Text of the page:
How to Install a Ford Power Steering Pump
With your Ford's power-assisted steering, you won't have to wrestle with the steering wheel no more. The pump gives the needed hydraulic boost to the steering gear, so it would be much easier to turn and control the vehicle at the wheel. When the pump fails, the driving experience can be messed up. Suddenly, the vehicle will be difficult to steer. It doesn't follow your directions anymore-it seems to be stubborn with a mind of its own. Even parking takes a lot of strength and effort from you, with some accompanying noises. You topped off the fluid thinking that this will fix the trouble, but it turned out that there's a leak and the problem is a worn-out belt-driven pump. The pump can wear out due to the leak, contaminated or incorrect fluid, or years of use. You can save some money if you replace the busted Ford power steering pump by yourself. Here's a quick and simple guide:
Required skill level: Intermediate to Expert
Needed tools and materials
- New power steering pump
- New power steering hose/s
- New power steering pulley
- Power steering fluid
- Floor jack and jack stands
- Socket set
- Line wrenches
- Torque wrench
- Power steering pulley removal tool
- Siphon pump
- Drain pan
- Oil absorbent
- Penetrating spray
- Hand cleaner
Consult your vehicle manual to get acquainted with the vehicle's power steering system. Take note of the torque specs and other application-specific information. Before you take apart anything under the hood, make sure that the engine has cooled completely. It'll also help if you'll apply some penetrating spray on the nuts, bolts, or other connections and hardware to make them easier to remove. The vehicle should be raised using a jack and should be on the stands for support. Place some chocks behind the rear wheels. You can also disconnect the negative battery cable.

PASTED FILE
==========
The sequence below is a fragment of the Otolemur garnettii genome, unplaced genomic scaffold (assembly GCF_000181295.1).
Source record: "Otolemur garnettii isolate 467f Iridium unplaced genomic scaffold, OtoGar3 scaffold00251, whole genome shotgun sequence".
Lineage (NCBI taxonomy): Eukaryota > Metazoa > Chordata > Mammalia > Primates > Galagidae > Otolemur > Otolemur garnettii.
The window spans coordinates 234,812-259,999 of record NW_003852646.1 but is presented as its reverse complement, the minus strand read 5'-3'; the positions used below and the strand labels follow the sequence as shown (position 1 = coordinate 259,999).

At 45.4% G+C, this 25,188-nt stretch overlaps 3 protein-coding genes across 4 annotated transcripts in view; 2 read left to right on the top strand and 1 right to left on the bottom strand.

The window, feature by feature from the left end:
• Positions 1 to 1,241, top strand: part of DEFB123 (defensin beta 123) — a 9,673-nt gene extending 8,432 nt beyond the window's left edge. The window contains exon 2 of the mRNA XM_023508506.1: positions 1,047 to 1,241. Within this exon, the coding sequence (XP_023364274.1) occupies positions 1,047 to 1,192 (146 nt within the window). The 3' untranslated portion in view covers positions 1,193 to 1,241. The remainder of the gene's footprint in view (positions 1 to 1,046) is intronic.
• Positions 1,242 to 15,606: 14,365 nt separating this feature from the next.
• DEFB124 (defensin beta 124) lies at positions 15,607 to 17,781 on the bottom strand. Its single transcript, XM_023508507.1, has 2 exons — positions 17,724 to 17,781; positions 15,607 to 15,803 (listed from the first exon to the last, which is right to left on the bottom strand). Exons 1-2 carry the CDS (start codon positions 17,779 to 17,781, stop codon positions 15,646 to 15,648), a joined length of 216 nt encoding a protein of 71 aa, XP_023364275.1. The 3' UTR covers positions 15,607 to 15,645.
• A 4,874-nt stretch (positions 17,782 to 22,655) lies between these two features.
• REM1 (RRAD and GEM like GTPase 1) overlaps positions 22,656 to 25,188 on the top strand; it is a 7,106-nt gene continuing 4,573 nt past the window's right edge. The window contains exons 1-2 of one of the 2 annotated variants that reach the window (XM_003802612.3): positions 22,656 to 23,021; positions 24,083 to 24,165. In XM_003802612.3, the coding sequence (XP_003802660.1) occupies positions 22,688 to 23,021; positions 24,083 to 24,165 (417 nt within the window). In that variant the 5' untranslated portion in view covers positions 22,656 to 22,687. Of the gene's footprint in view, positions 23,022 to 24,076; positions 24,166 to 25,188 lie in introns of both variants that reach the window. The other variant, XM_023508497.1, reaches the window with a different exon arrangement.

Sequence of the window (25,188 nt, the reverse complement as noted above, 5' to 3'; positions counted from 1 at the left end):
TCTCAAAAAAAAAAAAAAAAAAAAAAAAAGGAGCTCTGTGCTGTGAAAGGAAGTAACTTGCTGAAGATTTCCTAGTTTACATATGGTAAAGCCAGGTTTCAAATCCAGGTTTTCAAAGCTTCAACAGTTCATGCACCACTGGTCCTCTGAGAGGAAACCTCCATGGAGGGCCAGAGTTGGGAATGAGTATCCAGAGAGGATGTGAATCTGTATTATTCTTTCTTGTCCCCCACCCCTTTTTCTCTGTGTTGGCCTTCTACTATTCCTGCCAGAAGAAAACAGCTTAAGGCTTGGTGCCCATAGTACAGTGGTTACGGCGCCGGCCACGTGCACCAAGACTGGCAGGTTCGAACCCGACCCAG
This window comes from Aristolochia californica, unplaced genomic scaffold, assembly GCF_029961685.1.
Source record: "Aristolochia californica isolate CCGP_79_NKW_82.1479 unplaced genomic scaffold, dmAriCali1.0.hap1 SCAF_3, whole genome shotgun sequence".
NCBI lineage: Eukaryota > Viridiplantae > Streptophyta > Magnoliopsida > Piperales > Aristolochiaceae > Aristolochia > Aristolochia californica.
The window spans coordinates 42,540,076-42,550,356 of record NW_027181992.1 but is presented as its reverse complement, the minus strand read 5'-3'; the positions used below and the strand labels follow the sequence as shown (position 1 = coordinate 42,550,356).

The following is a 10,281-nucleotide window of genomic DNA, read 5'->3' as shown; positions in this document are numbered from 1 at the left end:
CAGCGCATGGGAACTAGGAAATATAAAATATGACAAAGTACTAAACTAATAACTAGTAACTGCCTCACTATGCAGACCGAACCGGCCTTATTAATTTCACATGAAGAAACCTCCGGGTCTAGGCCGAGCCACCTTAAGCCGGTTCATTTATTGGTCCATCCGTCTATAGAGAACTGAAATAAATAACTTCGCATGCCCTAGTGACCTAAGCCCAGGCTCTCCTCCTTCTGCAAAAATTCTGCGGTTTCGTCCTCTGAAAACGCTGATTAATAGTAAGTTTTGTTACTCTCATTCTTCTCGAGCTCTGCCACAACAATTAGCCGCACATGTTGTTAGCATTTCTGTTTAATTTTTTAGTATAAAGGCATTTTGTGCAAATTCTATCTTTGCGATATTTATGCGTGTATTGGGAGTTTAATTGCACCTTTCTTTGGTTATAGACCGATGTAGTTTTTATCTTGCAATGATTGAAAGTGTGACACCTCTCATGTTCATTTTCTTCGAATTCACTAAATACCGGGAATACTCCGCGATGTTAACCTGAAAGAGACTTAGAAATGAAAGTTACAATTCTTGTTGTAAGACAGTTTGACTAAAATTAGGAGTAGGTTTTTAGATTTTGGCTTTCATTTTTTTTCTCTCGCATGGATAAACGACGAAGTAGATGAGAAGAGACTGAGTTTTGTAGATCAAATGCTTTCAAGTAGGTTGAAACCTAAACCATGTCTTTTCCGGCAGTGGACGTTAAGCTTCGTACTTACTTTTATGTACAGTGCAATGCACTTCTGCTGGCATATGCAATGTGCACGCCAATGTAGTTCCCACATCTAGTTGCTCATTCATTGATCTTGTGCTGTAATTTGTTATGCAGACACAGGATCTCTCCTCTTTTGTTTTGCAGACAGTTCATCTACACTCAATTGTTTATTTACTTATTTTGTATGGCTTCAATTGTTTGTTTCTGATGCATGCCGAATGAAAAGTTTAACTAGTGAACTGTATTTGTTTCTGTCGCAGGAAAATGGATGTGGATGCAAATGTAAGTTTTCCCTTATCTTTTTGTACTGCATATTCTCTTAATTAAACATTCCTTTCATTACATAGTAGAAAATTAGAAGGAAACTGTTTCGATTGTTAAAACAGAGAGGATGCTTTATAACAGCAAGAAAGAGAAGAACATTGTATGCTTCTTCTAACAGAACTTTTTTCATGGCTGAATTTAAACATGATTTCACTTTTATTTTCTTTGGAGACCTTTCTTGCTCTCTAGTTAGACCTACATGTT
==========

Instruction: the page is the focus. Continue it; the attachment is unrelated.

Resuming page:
Removing the faulty power steering pump
Safely remove or disconnect parts that will get in the way of the power steering pump. After you've made enough clearance, drain the fluid from the reservoir. A siphon pump may be used, or you can just disconnect the feed and return lines to drain the fluid into the pan. The lines can be loosened or disconnected using a wrench, or a line wrench, in some cases. Break loose the lines from the pump. After this, you can undo the mounting bolts of the pump. Check the hoses and inspect other parts that may exhibit signs of wear or damage. You may have to replace some of them. On some cars, a socket is placed through the holes in the pulley to loosen the bolts.
Installing a new power steering pump
Install new hose/s and the pulley on the new pump. After this, you can now set the new pump in place. You may have to connect the feed and return hoses to the pump before securing it with the bolts. Make sure that the bolts are tightened according to torque specifications. You have to check if all the connections are right and if the system is free of leaks.
Put back the belts that you had to remove and make sure that the tension is adjusted properly. Also reinstall the other parts, such as the brackets and shields. The system can now be topped off with power steering fluid. Seal the reservoir with the lid.
You have to bleed the system to push air out while the front end of the vehicle is still raised off the ground. Run the engine and turn the steering wheel to the left and the right till it reaches the lock points. Check the fluid. Do this several times until all of the air has escaped. Bleeding requirements may vary per application, so you might as well check the manual.
Now, you can lower the vehicle and connect the negative battery cable. Take the vehicle for a test-drive.